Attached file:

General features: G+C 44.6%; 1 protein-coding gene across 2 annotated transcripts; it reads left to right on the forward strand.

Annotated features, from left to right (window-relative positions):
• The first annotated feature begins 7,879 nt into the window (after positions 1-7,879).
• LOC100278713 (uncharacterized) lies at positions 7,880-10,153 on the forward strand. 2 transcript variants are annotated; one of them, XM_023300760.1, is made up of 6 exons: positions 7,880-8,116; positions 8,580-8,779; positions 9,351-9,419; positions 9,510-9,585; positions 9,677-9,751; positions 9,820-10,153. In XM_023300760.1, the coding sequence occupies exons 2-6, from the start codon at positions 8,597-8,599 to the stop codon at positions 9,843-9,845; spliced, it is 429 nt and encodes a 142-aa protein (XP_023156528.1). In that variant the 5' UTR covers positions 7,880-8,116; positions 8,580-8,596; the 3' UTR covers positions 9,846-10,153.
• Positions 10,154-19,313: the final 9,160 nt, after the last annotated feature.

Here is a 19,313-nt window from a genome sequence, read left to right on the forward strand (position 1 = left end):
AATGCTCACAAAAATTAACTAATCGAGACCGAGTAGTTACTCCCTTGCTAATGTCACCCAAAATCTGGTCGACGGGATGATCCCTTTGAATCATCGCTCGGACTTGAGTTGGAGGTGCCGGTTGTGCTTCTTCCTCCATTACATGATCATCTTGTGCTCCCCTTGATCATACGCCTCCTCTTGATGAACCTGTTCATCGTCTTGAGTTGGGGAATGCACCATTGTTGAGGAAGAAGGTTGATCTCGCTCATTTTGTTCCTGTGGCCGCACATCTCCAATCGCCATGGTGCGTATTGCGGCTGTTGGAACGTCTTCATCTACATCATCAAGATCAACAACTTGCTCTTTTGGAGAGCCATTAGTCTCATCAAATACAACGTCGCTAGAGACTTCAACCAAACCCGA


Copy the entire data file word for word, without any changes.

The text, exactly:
General features: G+C 44.6%; 1 protein-coding gene across 2 annotated transcripts; it reads left to right on the forward strand.

Annotated features, from left to right (window-relative positions):
• The first annotated feature begins 7,879 nt into the window (after positions 1-7,879).
• LOC100278713 (uncharacterized) lies at positions 7,880-10,153 on the forward strand. 2 transcript variants are annotated; one of them, XM_023300760.1, is made up of 6 exons: positions 7,880-8,116; positions 8,580-8,779; positions 9,351-9,419; positions 9,510-9,585; positions 9,677-9,751; positions 9,820-10,153. In XM_023300760.1, the coding sequence occupies exons 2-6, from the start codon at positions 8,597-8,599 to the stop codon at positions 9,843-9,845; spliced, it is 429 nt and encodes a 142-aa protein (XP_023156528.1). In that variant the 5' UTR covers positions 7,880-8,116; positions 8,580-8,596; the 3' UTR covers positions 9,846-10,153.
• Positions 10,154-19,313: the final 9,160 nt, after the last annotated feature.

Here is a 19,313-nt window from a genome sequence, read left to right on the forward strand (position 1 = left end):
AATGCTCACAAAAATTAACTAATCGAGACCGAGTAGTTACTCCCTTGCTAATGTCACCCAAAATCTGGTCGACGGGATGATCCCTTTGAATCATCGCTCGGACTTGAGTTGGAGGTGCCGGTTGTGCTTCTTCCTCCATTACATGATCATCTTGTGCTCCCCTTGATCATACGCCTCCTCTTGATGAACCTGTTCATCGTCTTGAGTTGGGGAATGCACCATTGTTGAGGAAGAAGGTTGATCTCGCTCATTTTGTTCCTGTGGCCGCACATCTCCAATCGCCATGGTGCGTATTGCGGCTGTTGGAACGTCTTCATCTACATCATCAAGATCAACAACTTGCTCTTTTGGAGAGCCATTAGTCTCATCAAATACAACGTCGCTAGAGACTTCAACCAAACCCGA